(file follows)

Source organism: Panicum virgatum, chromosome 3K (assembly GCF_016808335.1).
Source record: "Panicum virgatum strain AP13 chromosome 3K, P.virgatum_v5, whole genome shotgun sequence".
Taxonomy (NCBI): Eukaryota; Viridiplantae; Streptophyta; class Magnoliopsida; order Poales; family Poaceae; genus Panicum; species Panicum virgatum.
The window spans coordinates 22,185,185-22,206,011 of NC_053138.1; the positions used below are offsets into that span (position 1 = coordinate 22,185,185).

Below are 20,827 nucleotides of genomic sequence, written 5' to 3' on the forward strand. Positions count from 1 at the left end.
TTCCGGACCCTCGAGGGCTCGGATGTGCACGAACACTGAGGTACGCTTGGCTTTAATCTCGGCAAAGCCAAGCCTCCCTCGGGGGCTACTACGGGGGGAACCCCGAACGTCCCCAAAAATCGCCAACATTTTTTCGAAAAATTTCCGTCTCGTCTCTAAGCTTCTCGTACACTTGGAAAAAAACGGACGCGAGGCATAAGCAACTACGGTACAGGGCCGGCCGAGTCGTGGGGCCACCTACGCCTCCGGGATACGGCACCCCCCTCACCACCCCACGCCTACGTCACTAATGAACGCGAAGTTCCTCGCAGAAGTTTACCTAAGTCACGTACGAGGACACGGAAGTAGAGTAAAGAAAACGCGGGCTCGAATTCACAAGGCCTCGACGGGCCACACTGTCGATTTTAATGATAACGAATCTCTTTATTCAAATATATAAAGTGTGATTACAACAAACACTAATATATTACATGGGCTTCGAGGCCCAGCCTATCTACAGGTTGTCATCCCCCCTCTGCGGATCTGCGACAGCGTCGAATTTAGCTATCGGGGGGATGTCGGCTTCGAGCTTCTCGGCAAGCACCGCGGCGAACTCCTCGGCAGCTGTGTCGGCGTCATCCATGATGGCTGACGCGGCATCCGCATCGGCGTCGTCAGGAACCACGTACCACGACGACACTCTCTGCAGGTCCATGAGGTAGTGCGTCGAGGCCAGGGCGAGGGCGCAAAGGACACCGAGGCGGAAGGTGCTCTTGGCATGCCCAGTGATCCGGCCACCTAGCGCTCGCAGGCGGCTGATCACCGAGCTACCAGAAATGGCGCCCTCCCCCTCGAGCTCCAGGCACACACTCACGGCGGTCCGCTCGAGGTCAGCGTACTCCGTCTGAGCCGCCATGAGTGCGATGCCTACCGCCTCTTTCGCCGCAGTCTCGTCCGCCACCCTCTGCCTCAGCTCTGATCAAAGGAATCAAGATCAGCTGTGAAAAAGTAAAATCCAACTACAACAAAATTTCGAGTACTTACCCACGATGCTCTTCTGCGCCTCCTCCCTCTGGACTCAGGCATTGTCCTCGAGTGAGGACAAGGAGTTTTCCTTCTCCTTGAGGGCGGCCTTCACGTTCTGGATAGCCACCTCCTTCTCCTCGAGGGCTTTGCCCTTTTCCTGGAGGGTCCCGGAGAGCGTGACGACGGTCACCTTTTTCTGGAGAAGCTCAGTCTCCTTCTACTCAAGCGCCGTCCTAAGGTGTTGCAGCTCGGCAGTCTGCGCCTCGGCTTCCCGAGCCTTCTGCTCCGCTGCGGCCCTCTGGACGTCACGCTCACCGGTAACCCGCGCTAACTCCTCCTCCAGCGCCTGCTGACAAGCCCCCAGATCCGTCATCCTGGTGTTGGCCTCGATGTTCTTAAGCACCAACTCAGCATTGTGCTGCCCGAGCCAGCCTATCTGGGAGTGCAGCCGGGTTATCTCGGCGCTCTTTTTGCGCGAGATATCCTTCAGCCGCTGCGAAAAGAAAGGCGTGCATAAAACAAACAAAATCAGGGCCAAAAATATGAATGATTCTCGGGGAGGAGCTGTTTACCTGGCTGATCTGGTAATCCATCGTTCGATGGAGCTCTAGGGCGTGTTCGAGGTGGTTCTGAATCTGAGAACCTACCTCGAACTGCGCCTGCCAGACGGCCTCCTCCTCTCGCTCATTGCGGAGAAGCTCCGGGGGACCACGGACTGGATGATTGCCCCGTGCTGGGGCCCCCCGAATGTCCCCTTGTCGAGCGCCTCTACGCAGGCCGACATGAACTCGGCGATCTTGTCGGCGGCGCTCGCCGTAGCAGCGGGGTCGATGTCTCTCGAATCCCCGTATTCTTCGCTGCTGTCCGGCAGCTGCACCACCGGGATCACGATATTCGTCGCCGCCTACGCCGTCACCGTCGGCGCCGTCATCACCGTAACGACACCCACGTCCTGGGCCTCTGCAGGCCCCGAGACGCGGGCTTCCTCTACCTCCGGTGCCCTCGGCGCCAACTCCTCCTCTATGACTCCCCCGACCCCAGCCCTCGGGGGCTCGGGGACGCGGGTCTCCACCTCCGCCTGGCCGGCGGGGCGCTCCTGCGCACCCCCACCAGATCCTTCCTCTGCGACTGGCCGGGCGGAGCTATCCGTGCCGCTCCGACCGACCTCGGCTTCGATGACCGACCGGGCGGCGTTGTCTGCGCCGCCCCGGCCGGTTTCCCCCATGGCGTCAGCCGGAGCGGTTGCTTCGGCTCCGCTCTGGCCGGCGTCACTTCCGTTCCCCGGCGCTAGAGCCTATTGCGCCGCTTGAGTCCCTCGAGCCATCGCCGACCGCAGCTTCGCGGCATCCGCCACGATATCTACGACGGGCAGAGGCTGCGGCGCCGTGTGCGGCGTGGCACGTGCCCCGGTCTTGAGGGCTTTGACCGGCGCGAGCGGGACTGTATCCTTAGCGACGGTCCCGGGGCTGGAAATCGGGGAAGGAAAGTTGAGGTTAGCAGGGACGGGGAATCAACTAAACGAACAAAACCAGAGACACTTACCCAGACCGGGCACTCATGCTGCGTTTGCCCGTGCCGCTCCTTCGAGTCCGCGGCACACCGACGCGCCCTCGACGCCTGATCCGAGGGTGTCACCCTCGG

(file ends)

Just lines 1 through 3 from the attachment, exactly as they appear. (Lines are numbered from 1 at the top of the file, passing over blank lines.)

Source organism: Panicum virgatum, chromosome 3K (assembly GCF_016808335.1).
Source record: "Panicum virgatum strain AP13 chromosome 3K, P.virgatum_v5, whole genome shotgun sequence".
Taxonomy (NCBI): Eukaryota; Viridiplantae; Streptophyta; class Magnoliopsida; order Poales; family Poaceae; genus Panicum; species Panicum virgatum.